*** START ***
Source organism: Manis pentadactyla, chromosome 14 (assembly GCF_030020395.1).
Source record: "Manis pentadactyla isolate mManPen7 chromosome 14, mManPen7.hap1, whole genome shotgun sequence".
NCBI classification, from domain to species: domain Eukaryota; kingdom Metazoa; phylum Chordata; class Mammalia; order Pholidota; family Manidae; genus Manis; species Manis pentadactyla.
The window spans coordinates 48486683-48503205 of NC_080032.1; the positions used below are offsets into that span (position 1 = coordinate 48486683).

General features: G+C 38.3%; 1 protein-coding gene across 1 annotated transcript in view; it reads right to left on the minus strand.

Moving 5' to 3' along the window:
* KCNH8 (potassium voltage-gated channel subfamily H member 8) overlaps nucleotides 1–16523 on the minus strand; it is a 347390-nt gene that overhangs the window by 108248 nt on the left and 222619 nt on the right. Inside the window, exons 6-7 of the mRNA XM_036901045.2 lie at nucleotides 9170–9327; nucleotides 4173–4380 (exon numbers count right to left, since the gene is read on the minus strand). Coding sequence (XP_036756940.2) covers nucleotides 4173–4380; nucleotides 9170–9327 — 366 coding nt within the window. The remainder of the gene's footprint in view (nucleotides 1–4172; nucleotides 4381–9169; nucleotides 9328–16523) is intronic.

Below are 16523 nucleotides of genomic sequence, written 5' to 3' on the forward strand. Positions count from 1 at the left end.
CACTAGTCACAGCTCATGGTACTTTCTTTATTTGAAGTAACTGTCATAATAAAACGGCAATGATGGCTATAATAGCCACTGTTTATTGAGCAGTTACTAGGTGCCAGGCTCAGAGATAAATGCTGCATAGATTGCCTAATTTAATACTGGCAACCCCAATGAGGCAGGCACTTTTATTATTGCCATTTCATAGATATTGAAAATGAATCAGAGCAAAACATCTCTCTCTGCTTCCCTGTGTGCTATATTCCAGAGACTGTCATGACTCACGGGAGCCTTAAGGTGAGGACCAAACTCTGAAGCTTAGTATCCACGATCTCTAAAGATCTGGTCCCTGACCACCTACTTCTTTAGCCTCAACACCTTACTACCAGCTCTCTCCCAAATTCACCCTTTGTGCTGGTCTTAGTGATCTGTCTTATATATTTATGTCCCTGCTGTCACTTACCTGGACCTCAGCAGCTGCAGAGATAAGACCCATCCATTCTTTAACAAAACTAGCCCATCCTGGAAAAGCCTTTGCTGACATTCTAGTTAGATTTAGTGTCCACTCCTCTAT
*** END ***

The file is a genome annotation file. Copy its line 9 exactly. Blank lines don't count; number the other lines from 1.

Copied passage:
CACTAGTCACAGCTCATGGTACTTTCTTTATTTGAAGTAACTGTCATAATAAAACGGCAATGATGGCTATAATAGCCACTGTTTATTGAGCAGTTACTAGGTGCCAGGCTCAGAGATAAATGCTGCATAGATTGCCTAATTTAATACTGGCAACCCCAATGAGGCAGGCACTTTTATTATTGCCATTTCATAGATATTGAAAATGAATCAGAGCAAAACATCTCTCTCTGCTTCCCTGTGTGCTATATTCCAGAGACTGTCATGACTCACGGGAGCCTTAAGGTGAGGACCAAACTCTGAAGCTTAGTATCCACGATCTCTAAAGATCTGGTCCCTGACCACCTACTTCTTTAGCCTCAACACCTTACTACCAGCTCTCTCCCAAATTCACCCTTTGTGCTGGTCTTAGTGATCTGTCTTATATATTTATGTCCCTGCTGTCACTTACCTGGACCTCAGCAGCTGCAGAGATAAGACCCATCCATTCTTTAACAAAACTAGCCCATCCTGGAAAAGCCTTTGCTGACATTCTAGTTAGATTTAGTGTCCACTCCTCTAT